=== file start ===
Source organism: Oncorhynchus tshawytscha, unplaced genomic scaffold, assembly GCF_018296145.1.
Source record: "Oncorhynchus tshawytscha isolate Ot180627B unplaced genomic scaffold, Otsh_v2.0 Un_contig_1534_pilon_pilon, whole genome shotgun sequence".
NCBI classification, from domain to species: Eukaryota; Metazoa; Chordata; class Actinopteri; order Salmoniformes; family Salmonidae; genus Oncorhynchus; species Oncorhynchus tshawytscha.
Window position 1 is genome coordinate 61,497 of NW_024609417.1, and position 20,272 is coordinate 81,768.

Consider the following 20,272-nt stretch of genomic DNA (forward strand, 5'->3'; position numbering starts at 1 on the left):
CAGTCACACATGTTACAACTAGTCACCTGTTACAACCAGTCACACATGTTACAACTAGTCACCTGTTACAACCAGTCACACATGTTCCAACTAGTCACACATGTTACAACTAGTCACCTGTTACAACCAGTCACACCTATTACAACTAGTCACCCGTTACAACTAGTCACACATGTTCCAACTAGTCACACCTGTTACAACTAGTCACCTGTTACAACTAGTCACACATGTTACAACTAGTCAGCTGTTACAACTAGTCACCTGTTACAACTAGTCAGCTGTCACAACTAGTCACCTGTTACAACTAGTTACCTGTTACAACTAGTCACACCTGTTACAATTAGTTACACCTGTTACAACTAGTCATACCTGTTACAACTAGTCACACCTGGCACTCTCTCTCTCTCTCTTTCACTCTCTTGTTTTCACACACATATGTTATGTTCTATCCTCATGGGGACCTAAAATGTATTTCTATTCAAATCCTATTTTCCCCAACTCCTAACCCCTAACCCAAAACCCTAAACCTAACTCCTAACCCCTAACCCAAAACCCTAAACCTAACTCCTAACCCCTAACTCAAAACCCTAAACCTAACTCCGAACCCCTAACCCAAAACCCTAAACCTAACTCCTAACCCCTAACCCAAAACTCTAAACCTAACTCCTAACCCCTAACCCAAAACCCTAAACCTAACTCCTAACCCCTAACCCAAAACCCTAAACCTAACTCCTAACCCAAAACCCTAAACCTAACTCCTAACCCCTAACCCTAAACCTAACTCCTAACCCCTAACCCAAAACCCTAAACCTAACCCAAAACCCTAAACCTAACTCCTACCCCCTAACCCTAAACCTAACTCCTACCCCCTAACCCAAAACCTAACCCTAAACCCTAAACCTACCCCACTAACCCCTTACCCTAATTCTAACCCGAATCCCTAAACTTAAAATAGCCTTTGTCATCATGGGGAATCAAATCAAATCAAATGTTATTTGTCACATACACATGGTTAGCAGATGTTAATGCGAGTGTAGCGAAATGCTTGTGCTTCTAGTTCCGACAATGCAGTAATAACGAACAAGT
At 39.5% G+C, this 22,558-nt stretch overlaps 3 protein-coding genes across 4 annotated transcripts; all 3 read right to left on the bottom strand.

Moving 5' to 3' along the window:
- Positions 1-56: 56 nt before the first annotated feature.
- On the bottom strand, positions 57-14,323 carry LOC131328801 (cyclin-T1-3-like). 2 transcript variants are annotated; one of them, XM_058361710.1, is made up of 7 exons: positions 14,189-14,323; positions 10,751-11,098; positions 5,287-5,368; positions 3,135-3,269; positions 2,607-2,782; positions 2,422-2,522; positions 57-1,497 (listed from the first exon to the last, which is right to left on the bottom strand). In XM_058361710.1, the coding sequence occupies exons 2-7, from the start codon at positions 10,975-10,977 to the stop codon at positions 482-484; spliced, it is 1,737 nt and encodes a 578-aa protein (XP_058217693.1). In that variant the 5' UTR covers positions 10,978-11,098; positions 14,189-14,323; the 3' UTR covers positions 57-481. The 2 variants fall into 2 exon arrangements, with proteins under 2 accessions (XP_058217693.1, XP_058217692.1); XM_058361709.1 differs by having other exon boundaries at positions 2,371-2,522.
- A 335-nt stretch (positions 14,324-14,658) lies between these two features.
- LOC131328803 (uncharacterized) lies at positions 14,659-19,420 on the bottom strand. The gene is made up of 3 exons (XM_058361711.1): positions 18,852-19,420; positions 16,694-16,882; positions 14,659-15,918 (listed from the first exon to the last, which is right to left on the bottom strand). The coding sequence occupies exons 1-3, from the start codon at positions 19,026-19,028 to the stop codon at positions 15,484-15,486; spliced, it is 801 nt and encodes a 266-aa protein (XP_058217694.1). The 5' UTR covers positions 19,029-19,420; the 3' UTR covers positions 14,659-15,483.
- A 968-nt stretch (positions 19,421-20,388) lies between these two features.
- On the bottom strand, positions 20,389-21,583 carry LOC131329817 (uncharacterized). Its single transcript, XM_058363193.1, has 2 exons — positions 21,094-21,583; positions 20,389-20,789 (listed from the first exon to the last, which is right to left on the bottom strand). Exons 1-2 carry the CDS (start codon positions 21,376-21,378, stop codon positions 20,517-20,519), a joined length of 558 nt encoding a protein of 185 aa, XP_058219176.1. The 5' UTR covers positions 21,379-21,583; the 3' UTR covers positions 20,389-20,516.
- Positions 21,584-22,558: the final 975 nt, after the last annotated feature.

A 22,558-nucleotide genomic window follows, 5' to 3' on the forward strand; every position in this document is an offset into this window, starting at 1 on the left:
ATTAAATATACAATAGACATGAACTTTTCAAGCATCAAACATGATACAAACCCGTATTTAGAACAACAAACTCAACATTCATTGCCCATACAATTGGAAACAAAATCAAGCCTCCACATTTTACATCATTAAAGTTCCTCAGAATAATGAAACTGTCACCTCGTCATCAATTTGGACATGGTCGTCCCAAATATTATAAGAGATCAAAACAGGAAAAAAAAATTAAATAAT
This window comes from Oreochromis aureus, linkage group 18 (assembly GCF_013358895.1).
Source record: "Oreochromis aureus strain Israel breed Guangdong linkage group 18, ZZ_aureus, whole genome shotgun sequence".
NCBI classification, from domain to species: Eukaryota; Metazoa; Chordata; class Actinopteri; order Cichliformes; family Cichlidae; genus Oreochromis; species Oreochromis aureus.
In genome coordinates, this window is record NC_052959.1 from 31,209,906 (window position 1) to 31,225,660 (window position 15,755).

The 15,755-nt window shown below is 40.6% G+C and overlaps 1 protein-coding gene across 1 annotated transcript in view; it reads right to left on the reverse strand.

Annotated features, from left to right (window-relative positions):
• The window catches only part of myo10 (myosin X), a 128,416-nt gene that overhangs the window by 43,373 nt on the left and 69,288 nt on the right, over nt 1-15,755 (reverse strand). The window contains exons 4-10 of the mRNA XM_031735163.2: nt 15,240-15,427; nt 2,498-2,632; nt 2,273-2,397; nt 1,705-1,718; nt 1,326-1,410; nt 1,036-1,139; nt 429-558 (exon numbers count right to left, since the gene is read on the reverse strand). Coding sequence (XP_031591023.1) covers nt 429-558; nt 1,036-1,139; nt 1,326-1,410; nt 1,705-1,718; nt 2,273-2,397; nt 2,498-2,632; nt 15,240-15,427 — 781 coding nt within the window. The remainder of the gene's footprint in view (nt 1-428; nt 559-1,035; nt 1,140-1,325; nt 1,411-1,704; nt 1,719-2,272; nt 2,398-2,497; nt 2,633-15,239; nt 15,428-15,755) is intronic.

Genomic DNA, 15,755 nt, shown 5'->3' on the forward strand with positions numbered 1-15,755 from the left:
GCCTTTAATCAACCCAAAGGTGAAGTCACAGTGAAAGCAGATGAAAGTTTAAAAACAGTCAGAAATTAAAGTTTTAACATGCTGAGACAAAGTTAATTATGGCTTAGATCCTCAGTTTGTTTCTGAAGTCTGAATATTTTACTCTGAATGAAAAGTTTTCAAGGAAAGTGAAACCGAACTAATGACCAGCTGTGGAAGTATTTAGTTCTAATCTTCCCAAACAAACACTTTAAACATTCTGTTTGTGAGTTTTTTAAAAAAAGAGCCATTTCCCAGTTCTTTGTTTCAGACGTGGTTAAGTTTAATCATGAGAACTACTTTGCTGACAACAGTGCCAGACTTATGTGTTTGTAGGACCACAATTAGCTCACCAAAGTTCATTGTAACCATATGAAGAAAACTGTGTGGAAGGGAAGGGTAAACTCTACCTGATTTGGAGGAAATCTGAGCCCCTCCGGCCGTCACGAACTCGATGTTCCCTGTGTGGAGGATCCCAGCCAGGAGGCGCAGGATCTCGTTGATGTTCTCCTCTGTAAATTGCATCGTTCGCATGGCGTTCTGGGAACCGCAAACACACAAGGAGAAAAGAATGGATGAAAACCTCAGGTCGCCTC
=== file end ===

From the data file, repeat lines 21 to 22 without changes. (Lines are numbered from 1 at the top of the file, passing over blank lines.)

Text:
In genome coordinates, this window is record NC_052959.1 from 31,209,906 (window position 1) to 31,225,660 (window position 15,755).

The 15,755-nt window shown below is 40.6% G+C and overlaps 1 protein-coding gene across 1 annotated transcript in view; it reads right to left on the reverse strand.